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Stimulation and How I Learned to Love Dishwashing

When I bought a house ten years ago, I also bought place settings for six and silverware for twelve. Then I developed a minor fascination with bone China and bought settings for eight. I probably had four dozen glasses. About once a month or so, all of these dishes would be piled up in and around my sink, begging to be cleaned. I didn't have a lot of dinner parties-- I just hated doing dishes so much that I'd procrastinate until washing became a full day event. Those days were some of my least favorite.

A few days ago, I was doing the dishes for the six of us that ate dinner. There were pots, pans, plates, serving utensils, and glasses. The works. For the first time ever, I found myself enjoying doing the dishes. I could appreciate the warm water on my hands and the shine in the pot when it was clean. When I washed everything that wasn't dishwasher safe, I started handwashing the things that could have just gone in the dishwasher. It wasn't fun exactly, but it was so enjoyable that I actually found myself looking forward to washing the dishes the next day.

Work has become the same way. I don't love all aspects of it equally, but when I wake up and know I have a tough day ahead of me, I feel great. Pant of it is that I know the day will end with a nice chunk of progress made, but most of it is the actual act of working. I love it. I can't wait to face off with a bug that's been bothering me for weeks, trace it through all of our code, and fix it. It's relaxing, like an internal Swedish massage.

My friend Constance wrote me an email today. She was talking about me with her sister and some friends, describing my hyperfocus on work, learning, and other productive things. An excerpt from her email:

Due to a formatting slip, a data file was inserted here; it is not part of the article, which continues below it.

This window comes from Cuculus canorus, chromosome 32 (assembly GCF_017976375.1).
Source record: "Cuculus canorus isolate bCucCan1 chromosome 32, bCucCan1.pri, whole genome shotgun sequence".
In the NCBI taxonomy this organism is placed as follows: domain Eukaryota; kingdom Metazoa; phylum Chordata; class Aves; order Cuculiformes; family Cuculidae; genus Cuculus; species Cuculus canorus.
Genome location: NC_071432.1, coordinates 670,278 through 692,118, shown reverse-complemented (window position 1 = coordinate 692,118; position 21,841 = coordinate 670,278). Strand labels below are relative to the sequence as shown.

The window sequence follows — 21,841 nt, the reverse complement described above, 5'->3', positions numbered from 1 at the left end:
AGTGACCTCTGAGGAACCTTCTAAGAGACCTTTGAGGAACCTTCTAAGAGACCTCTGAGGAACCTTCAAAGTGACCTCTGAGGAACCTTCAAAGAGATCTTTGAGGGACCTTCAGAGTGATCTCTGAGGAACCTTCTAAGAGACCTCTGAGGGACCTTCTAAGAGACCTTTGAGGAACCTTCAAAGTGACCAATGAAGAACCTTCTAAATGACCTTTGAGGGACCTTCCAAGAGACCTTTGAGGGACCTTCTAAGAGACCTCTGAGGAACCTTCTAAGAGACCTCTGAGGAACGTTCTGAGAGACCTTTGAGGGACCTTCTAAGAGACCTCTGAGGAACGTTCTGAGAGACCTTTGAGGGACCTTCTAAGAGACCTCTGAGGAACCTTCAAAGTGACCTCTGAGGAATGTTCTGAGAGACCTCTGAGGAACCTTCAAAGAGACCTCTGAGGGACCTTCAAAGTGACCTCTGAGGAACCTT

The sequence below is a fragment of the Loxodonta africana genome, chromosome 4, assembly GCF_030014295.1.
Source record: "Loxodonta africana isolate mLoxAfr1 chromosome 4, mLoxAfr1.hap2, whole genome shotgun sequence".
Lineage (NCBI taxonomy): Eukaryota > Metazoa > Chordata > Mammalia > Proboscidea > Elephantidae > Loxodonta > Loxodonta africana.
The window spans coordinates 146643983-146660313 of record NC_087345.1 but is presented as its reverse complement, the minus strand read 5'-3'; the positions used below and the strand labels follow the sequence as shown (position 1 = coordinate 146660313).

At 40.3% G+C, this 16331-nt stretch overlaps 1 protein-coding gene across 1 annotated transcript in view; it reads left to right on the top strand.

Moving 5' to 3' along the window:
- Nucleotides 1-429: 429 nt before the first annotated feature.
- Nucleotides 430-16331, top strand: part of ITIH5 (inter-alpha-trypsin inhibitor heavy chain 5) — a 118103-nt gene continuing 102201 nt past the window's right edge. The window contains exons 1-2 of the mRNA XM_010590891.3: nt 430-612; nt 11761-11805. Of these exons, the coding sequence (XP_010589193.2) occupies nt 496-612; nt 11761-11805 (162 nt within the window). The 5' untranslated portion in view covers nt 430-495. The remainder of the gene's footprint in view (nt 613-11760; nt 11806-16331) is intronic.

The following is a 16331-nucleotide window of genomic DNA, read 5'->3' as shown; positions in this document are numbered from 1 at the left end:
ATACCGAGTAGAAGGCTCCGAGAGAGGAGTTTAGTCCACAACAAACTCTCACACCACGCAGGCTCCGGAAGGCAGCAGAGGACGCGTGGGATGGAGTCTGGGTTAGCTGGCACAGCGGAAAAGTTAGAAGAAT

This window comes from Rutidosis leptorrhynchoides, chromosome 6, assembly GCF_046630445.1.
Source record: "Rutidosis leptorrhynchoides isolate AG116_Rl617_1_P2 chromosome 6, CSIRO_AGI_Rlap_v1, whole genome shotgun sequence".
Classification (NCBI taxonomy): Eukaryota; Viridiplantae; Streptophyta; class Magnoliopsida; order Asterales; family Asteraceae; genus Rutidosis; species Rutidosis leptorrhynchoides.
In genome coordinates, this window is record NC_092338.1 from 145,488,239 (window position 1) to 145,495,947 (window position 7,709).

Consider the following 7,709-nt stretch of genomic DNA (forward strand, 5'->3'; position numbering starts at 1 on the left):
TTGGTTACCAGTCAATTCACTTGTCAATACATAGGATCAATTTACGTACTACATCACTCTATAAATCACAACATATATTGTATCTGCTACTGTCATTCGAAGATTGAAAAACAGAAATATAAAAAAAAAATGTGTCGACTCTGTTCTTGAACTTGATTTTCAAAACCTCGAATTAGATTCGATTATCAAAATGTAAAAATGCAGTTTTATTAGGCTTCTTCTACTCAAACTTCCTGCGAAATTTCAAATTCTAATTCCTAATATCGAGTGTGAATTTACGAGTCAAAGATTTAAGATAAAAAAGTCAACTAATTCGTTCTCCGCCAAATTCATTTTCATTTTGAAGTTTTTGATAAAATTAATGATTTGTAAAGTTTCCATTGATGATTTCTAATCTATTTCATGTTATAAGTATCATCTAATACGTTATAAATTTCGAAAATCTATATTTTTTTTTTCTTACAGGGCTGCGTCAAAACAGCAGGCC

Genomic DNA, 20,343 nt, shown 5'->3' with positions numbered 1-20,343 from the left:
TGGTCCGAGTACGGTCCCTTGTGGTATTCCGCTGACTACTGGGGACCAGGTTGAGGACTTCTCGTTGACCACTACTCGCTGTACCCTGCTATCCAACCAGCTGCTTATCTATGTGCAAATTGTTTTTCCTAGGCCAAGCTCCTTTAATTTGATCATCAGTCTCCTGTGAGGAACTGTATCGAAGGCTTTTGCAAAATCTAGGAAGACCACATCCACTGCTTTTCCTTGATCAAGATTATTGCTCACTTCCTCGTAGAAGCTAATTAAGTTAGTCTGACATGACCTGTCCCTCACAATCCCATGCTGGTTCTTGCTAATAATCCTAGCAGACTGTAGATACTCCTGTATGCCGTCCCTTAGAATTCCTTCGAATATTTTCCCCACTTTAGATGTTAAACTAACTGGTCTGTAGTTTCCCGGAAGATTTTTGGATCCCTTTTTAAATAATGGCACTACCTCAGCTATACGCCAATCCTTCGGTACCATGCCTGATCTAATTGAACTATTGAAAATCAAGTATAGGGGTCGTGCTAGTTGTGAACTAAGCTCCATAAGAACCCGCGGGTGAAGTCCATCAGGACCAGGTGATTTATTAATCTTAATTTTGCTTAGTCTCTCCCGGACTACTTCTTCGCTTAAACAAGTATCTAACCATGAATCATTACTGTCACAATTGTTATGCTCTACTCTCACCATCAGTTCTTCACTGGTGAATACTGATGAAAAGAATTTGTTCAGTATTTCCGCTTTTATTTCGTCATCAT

How to be Happy: How SIBS are Keeping you down.

On Ideas

So many people these days aren't happy, and frankly I don't know why anymore. Maybe its the paradox of being active, they don't want to work, and thus never get involved or immersed in something, making them become jaded and feel empty. Or maybe, its the much more common case of what I call SIBS=Self Imposed Bullshit.

One day when I was young I remember reading somewhere that a doctor found that 30 to 50% of all patients at a hospital weren't really sick, but rather they were "placeboing" themselves into being sick. In other words, by taking a small belief that they were sick and empowering the emotions and thought processes related with being sick, they actually became sick.

That is absurd, and frankly, I think one doesn't have to go to a hospital to see how SIBS is affecting a vast majority of people and how others use SIGS, self-imposed good shit, to live amazingly happy lives. The first thing one has to understand is that striving for or wanting happiness is fraught with problems for a variety of reasons:

Striving for happiness assumes you aren't or can't be happy right now; furthermore if you attach happiness to something, say money, family, or travel, you "sell out" your ability to be happy unless said criteria are reached.

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